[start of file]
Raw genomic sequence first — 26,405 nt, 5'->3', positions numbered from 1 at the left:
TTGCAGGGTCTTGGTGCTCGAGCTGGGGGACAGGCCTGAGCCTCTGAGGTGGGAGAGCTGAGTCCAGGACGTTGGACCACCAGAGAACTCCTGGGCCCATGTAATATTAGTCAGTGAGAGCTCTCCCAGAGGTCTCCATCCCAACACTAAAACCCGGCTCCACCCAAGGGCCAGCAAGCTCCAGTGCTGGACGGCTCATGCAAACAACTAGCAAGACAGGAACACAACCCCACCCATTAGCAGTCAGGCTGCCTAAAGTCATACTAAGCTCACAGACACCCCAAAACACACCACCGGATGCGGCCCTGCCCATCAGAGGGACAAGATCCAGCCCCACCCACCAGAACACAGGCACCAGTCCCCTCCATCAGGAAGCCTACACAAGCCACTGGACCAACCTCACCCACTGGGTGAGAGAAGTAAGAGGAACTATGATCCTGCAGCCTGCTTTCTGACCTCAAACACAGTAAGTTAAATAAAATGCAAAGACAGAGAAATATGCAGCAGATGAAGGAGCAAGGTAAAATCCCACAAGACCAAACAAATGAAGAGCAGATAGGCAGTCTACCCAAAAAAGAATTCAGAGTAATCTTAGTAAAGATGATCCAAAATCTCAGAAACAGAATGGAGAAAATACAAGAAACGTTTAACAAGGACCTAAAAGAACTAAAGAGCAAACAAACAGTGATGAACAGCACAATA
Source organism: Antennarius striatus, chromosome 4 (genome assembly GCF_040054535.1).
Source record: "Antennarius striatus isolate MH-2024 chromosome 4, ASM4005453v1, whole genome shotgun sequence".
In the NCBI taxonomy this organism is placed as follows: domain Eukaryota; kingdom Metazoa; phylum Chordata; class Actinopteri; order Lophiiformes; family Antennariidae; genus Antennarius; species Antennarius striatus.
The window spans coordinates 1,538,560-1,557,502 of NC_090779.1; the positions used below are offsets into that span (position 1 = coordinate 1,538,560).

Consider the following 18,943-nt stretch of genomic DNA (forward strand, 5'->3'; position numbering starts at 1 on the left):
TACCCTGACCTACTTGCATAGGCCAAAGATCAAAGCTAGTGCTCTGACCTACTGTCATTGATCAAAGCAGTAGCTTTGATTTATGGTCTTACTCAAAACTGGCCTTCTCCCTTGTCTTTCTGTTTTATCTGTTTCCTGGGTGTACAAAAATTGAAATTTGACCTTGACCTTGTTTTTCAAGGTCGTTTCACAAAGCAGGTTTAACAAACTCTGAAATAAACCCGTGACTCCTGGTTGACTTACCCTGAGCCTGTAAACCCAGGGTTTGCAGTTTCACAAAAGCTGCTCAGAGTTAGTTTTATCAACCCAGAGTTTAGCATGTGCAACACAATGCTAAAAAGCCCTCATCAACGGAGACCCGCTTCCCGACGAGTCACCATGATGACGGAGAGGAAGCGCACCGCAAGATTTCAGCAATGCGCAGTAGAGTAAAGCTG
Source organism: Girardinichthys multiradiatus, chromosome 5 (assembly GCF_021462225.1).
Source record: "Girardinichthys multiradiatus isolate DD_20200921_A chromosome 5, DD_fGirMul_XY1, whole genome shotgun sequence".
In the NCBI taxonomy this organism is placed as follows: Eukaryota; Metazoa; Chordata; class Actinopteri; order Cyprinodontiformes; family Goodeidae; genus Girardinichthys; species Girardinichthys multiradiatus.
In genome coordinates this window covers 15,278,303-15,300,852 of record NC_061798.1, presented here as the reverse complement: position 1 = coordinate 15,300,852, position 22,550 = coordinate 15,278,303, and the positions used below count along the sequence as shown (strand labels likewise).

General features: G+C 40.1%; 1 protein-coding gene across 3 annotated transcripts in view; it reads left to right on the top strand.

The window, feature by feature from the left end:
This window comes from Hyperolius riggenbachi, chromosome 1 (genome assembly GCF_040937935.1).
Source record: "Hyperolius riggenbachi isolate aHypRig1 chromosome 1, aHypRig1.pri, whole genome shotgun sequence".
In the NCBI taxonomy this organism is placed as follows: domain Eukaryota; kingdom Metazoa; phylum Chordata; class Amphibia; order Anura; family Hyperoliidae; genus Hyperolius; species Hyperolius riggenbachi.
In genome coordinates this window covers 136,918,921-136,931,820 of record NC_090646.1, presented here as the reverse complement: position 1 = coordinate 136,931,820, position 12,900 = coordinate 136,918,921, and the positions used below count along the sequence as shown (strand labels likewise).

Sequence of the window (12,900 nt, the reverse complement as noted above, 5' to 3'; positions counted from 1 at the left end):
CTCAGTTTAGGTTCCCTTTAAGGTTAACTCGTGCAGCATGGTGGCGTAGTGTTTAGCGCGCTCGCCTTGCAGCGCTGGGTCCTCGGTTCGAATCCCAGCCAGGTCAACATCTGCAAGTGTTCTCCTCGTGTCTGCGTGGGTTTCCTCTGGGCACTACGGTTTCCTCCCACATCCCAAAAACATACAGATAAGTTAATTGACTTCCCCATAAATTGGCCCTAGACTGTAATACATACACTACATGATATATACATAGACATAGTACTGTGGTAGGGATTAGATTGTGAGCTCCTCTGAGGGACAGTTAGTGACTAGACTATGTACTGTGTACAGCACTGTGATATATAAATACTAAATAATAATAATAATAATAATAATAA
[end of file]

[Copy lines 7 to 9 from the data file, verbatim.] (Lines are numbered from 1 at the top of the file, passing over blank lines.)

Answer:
Consider the following 18,943-nt stretch of genomic DNA (forward strand, 5'->3'; position numbering starts at 1 on the left):
TACCCTGACCTACTTGCATAGGCCAAAGATCAAAGCTAGTGCTCTGACCTACTGTCATTGATCAAAGCAGTAGCTTTGATTTATGGTCTTACTCAAAACTGGCCTTCTCCCTTGTCTTTCTGTTTTATCTGTTTCCTGGGTGTACAAAAATTGAAATTTGACCTTGACCTTGTTTTTCAAGGTCGTTTCACAAAGCAGGTTTAACAAACTCTGAAATAAACCCGTGACTCCTGGTTGACTTACCCTGAGCCTGTAAACCCAGGGTTTGCAGTTTCACAAAAGCTGCTCAGAGTTAGTTTTATCAACCCAGAGTTTAGCATGTGCAACACAATGCTAAAAAGCCCTCATCAACGGAGACCCGCTTCCCGACGAGTCACCATGATGACGGAGAGGAAGCGCACCGCAAGATTTCAGCAATGCGCAGTAGAGTAAAGCTG
Source organism: Girardinichthys multiradiatus, chromosome 5 (assembly GCF_021462225.1).